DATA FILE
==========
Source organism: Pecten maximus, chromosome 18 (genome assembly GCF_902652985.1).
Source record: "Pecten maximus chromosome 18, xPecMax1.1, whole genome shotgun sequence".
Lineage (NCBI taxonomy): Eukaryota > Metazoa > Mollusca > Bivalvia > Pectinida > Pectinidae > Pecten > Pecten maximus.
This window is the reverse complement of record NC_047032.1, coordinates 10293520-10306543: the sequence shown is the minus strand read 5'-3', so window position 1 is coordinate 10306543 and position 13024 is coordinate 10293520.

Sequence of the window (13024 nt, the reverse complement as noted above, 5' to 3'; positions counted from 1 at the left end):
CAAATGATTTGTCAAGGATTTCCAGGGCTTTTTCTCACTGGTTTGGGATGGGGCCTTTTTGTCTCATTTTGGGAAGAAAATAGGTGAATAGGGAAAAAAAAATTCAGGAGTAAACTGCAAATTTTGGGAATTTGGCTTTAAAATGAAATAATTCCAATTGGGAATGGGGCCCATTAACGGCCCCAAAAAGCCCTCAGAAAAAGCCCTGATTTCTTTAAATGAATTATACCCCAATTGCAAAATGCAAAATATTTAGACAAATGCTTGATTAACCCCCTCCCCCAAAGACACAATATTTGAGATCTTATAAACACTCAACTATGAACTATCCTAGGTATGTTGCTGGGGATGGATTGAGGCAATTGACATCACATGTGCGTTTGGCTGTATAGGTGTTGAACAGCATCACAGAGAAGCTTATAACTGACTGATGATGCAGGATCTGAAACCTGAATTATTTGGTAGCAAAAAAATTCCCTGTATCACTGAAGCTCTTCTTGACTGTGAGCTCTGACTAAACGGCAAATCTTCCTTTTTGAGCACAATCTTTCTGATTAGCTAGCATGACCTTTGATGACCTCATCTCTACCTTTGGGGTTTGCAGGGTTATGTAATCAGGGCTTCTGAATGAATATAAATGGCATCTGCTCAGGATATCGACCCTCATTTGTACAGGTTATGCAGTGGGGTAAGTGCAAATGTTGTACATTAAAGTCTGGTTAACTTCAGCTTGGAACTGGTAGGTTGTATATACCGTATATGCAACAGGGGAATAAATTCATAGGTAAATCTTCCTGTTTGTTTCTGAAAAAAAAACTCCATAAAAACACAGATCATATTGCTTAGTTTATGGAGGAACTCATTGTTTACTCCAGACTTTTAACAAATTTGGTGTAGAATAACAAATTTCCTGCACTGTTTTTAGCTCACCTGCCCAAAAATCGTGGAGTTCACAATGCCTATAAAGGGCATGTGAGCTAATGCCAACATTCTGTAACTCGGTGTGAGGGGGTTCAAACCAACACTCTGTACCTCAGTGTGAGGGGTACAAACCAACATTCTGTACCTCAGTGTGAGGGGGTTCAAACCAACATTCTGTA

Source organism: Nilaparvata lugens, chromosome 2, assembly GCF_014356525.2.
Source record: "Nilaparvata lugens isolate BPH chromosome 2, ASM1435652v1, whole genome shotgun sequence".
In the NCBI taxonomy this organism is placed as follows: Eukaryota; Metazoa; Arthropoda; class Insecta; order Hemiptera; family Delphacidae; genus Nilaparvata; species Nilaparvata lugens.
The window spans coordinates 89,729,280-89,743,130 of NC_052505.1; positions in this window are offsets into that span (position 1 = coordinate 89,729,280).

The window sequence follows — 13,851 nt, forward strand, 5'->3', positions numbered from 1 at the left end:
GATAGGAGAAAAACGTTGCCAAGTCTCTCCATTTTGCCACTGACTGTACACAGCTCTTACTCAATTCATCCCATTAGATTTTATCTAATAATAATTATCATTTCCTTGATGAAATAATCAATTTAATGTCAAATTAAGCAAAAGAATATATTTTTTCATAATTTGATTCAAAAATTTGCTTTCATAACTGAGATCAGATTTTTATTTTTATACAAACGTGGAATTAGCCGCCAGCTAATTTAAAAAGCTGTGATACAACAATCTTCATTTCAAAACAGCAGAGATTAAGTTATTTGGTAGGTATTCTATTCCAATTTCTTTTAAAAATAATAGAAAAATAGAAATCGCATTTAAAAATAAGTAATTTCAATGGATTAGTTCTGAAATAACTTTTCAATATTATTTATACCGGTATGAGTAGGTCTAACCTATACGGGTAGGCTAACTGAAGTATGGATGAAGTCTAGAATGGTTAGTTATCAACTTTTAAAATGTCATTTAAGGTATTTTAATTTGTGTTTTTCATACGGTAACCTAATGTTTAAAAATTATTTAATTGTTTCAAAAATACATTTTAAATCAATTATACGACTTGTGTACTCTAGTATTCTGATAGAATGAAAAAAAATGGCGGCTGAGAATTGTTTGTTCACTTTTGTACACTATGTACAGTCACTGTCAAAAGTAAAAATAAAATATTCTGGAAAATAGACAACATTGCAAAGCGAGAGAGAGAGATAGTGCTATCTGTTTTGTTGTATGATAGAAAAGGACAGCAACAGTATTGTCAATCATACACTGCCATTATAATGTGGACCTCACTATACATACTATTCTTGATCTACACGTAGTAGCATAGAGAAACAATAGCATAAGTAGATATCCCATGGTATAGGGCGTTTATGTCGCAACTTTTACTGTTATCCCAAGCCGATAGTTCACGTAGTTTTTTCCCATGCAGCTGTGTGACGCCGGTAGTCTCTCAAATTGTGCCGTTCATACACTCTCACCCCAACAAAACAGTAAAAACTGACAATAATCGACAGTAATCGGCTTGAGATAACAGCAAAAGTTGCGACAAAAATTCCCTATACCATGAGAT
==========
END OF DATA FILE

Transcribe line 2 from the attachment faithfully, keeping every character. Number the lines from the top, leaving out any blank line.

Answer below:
Source record: "Pecten maximus chromosome 18, xPecMax1.1, whole genome shotgun sequence".